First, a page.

Ramaphosa marked workers’ day as public holiday in South Africa

South Africa: International worker’s day is also known as an international labour’s day, and the country celebrates it to express gratitude to all the working class for their accomplishments and contributions of labourers and workers. 

On the worker’s day, President Cyril Ramaphosa reassured South Africans that the government of South Africa was doing their best in order to improve the lives of the working class as well as the poor. 


As per his weekly newsletter, the wage grievances of the workers in Rustenburg deserve the attention of all stakeholders, labours and employers so that they can reach a fair and sustainable settlement. 

After this, the President could not address the May Day rally at Rustenburg’s Royal Bafokeng Stadium on Sunday due to protesting mineworkers.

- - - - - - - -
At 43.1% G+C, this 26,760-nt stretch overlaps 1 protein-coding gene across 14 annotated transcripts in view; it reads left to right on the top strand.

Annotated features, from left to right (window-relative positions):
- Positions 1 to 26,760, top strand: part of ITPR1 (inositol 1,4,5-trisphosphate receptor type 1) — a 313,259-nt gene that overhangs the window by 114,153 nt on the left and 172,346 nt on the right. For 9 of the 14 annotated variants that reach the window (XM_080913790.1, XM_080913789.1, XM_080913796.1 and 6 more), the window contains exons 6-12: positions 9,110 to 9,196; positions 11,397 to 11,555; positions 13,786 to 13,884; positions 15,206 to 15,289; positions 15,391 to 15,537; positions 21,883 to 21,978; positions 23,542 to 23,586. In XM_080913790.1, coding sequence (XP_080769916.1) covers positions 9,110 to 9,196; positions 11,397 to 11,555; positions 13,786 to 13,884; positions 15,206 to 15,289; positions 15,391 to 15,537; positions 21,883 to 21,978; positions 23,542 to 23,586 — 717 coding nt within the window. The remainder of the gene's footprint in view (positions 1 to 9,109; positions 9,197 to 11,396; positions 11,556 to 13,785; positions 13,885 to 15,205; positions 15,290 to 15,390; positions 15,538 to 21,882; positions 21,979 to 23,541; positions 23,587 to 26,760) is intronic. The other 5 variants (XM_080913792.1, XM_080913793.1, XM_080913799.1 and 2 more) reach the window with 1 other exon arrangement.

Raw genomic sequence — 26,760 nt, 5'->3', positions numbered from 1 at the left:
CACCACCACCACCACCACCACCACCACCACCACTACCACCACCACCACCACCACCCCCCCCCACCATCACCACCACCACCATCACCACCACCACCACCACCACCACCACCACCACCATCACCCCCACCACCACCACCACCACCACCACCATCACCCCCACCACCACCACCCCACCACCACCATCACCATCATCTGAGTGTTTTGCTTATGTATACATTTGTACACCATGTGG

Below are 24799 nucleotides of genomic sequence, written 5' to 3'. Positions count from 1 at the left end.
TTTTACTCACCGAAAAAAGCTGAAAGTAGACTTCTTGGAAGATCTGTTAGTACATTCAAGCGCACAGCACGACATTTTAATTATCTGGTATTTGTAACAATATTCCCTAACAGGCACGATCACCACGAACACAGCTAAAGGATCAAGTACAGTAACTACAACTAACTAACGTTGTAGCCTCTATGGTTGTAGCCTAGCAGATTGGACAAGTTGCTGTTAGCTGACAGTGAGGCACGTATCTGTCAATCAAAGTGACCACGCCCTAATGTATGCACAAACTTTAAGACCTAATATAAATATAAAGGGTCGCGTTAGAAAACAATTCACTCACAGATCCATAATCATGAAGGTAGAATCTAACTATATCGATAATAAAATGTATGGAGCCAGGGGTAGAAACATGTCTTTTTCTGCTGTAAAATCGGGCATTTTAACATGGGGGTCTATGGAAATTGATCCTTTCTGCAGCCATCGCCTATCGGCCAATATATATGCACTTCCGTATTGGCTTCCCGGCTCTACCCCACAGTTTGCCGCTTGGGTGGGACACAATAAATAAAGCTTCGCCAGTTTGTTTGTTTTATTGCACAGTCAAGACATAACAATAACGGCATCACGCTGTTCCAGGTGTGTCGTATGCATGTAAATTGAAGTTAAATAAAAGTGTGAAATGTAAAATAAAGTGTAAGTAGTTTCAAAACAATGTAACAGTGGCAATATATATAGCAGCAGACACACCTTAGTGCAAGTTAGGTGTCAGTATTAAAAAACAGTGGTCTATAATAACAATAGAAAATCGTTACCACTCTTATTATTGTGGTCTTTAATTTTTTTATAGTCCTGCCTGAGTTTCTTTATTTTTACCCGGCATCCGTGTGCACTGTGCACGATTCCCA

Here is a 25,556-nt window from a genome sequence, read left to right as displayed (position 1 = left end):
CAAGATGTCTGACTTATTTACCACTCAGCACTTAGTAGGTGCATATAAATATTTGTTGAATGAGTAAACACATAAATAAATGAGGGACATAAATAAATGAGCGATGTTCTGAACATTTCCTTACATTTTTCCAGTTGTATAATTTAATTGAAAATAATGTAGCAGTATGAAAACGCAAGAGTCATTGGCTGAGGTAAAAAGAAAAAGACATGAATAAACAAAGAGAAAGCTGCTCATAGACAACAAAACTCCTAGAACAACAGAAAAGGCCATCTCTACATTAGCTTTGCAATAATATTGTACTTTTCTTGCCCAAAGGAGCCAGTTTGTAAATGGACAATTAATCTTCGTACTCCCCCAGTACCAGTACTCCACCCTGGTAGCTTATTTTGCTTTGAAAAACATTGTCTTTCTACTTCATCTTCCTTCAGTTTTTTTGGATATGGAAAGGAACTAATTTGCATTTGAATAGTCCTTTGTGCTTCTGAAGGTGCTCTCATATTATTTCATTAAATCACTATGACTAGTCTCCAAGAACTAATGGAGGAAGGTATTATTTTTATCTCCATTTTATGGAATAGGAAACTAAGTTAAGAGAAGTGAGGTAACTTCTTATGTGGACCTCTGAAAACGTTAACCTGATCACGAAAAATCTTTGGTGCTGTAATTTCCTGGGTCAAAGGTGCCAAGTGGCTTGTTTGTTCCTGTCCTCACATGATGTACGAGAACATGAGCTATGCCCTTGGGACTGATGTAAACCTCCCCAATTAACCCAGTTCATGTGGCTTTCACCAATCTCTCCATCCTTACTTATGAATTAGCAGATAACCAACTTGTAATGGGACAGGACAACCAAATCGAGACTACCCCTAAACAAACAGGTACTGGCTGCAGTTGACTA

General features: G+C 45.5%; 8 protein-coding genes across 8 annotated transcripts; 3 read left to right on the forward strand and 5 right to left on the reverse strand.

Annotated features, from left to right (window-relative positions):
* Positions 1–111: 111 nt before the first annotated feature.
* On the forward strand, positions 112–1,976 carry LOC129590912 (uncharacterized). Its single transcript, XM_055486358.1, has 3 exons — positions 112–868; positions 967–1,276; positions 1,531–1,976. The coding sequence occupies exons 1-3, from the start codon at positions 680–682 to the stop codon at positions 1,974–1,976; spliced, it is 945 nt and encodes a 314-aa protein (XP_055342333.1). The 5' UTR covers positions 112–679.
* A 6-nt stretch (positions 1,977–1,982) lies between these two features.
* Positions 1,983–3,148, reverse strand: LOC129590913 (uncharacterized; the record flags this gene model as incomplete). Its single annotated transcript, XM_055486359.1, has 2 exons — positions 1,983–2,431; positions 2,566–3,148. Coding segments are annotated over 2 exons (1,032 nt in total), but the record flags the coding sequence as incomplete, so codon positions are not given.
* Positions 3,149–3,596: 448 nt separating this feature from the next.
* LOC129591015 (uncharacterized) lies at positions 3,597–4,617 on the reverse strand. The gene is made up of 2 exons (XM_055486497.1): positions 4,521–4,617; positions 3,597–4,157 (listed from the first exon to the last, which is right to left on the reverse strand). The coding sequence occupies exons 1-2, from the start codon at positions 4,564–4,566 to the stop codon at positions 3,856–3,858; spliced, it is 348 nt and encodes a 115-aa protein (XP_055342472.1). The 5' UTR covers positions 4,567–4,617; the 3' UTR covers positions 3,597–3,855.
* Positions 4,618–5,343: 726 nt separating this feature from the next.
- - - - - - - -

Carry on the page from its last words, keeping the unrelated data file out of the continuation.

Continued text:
Furthermore, he stated that the government is committed to taking the necessary actions for the workers so that their lives can also improve and their working conditions. 

Then, the President highlighted some government interventions to ease the financial pressure on the poor and working class, which they are currently going through, which has also been worsened by the COVID-19 pandemic. 

As per the current plans of the government in which, they are undertaking fundamental economic reforms that will be going to improve the competitiveness and economic contribution of the energy, water, telecommunications and transport industries.

These reforms, together with increased investment in infrastructure, will enable faster economic growth and employment creation.


“President also tweeted in which he highlighted the wage grievances of the workers in Rustenberg and also mentioned that all the workers deserve the attention of all stakeholders, employers and labour so that is fair and sustainable settlement can be reached; as a government, we are doing our duty.”

The workers employed by the Sibanye-Stillwater mine are demanding a wage rise of 1,000 rands ($63) per month instead of the 850 rands ($54) being offered by the mine.